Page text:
Pope Francis moved to solidify his reforms in real ways this week by shaking up the Congregation for Bishops, which oversees episcopal appointments worldwide. The pope’s addition of Cardinal Donald Wuerl of Washington, DC stood in contrast to his removal of Cardinal Raymond Burke, who has led highly conservative factions in the Church through his position at the Vatican. Given the significance of these events, it is worth asking: what could this mean for LGBT issues in the Church?
On Wednesday, Sr. Jeannine Gramick, co-founder of New Ways Ministry, spoke with MSNBC’s Tamron Hall about the new appointments and prospects for greater justice within the Church itself. When asked about LGBT people and Pope Francis, Sr. Jeannine said:
“I’ve been working in ministry on behalf of LGBT people within the Catholic Church and outside the Catholic Church since the 1970s. I never would have imagined that same-sex marriage would be on the agenda of our country, or of the world, or even of our Church.
“It is heartwarming that Francis is returning to the Gospel and saying do not be obsessed with issues like same-sex marriage or abortion or contraception. He’s telling the Congregation for Bishops that when you look for bishops, appoint bishops who smell like the sheep. In other words, he wants men, priests now, who are in the trenches with the people, who are pastoral and not people who are obsessed with cultural issues.”
You can watch the entire interview by clicking here.
In the National Catholic Reporter , John Allen explained why the Congregation for Bishops matters, and specifically what impact new American leadership could have. Allen writes:
“Under the Vatican’s process for picking bishops, the papal ambassador, or nuncio, in each country is responsible for compiling a list of names of candidates, called a terna, for openings as they arise. That terna is then submitted to the Congregation for Bishops, whose members vote on the final list to be submitted to the pope.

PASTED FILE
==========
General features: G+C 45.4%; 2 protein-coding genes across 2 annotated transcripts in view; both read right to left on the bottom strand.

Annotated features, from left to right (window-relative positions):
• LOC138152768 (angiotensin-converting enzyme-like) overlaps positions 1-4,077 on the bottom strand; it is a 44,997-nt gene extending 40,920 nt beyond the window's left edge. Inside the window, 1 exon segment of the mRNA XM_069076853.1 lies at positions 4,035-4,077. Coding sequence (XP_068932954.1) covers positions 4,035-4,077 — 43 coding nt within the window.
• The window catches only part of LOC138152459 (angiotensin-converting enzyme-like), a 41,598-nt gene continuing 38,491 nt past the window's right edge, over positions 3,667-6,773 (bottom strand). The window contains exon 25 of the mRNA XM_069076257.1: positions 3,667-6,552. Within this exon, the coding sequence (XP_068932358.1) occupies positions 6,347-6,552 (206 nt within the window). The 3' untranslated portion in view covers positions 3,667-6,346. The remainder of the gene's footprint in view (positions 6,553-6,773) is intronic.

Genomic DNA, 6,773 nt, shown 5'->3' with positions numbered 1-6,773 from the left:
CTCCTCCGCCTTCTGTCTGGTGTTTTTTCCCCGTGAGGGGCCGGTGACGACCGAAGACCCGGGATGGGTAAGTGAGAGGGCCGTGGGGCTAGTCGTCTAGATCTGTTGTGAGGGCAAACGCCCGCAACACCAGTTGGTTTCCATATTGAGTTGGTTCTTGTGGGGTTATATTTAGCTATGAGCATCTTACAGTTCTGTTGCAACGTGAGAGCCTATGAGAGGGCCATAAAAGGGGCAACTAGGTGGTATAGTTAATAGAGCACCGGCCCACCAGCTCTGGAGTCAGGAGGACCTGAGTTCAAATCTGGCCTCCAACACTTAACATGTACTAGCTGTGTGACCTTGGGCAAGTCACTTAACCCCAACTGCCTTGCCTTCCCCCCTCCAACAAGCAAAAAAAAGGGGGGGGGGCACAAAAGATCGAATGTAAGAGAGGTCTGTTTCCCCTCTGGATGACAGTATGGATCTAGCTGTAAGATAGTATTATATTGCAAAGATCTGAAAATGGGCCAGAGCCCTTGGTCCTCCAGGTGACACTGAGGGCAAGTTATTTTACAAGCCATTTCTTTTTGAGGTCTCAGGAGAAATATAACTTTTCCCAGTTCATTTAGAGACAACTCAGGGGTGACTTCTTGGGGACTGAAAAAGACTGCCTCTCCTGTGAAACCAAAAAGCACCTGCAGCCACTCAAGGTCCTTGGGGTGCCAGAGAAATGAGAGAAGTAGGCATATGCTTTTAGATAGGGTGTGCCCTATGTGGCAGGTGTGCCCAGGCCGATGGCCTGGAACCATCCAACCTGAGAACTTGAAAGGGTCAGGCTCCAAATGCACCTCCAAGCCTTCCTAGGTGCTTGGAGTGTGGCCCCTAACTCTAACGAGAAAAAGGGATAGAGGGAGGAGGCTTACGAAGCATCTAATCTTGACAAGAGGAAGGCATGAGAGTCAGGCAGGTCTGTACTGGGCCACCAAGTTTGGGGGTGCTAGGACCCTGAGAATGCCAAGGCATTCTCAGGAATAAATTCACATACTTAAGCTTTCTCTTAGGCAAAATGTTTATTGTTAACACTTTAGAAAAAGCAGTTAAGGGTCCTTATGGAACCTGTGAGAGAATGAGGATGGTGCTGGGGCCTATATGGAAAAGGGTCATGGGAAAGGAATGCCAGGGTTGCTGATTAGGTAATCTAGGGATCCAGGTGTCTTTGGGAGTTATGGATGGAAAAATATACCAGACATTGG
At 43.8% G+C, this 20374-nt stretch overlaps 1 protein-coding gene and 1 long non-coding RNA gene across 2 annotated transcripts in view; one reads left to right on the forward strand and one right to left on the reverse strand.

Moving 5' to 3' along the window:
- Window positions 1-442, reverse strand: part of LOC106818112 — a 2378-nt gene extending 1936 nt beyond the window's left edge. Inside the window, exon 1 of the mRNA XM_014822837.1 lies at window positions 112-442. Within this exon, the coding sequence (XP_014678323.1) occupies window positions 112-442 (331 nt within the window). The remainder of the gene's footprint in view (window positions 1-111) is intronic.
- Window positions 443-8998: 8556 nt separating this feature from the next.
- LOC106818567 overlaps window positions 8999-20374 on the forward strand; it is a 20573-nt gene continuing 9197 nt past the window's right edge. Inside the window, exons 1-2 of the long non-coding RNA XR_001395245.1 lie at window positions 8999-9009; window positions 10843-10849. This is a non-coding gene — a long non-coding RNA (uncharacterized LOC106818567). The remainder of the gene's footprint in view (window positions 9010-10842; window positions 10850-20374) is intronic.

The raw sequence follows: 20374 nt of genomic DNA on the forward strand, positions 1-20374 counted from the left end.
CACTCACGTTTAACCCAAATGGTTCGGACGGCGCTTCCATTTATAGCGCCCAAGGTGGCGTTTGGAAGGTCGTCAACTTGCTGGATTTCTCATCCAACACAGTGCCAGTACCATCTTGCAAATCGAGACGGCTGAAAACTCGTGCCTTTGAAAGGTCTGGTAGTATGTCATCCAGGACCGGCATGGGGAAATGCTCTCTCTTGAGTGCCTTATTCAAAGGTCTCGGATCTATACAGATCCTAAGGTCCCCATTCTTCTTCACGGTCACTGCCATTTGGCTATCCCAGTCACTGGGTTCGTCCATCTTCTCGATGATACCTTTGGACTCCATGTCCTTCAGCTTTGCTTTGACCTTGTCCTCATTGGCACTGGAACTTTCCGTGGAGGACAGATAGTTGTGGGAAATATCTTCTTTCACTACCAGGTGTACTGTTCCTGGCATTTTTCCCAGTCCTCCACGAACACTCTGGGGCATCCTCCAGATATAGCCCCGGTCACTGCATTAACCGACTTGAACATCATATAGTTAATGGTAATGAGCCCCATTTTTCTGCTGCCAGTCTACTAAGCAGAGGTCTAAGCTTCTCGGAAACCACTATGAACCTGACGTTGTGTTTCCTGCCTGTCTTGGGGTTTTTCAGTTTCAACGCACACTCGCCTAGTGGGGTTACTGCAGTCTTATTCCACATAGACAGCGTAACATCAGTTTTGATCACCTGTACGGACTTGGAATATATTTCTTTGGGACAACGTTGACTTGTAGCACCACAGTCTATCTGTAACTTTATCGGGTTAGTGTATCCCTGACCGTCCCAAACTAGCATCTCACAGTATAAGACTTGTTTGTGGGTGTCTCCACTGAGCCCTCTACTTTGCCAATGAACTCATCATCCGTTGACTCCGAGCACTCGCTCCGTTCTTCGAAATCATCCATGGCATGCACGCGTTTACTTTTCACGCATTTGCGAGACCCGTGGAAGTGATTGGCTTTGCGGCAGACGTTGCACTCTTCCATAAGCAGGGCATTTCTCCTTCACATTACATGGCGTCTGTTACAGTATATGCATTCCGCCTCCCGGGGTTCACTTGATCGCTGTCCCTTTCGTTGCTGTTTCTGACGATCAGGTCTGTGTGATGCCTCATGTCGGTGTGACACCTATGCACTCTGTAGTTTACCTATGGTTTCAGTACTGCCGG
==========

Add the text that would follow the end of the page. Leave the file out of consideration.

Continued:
“Although all members vote on every nomination, observers say there’s a natural tendency within the congregation to defer to the members who come from a particular part of the world when a vacancy arises in their region. The American members, therefore, tend to be especially influential in shaping picks for the United States.
“Although in theory the pope is free to ignore the recommendations, in most cases the pope simply takes the top pick submitted by the Congregation for Bishops.”
In a separate piece, John Allen comments more specifically to analyze how the pope is setting up a new generation of “Francis Bishops.” He offers commentary on individual appointments in the piece, which are worth reading and writes:
“Putting in the moderate Wuerl and taking the strongly conservative Burke off couldn’t help but seem a signal of the kind of bishop Francis intends to elevate in the United States…
“There’s equally no doubt, however, that as of Monday, Francis shifted the center of the gravity inside the body responsible for selecting bishops towards the middle — not just with the American members, as it turns out, but across the board.”
As for LGBT issues, it seems Pope Francis wants bishops with a more pastoral and less political tone. While Wuerl has not been a strong ally for the LGBT community, he is notable for what he has not done as much as for what he has. He has not denied Communion to politicians based upon their voting records, and he has hardly been as aggressive in speech against LGBT people as his fellow American bishops. Moreover, it was Wuerl who, in a nationally renowned news story, removed the priest who denied communion to a Catholic lesbian woman at her mother’s funeral.
When Pope Francis was selected as Person of the Year in both Time and The Advocate, critics have claimed his actions of welcome and outreach to the LGBT community were only words. This shake-up at the Vatican seems to indicate that the pope is trying to solidify words into actions.
–Bob Shine, New Ways Ministry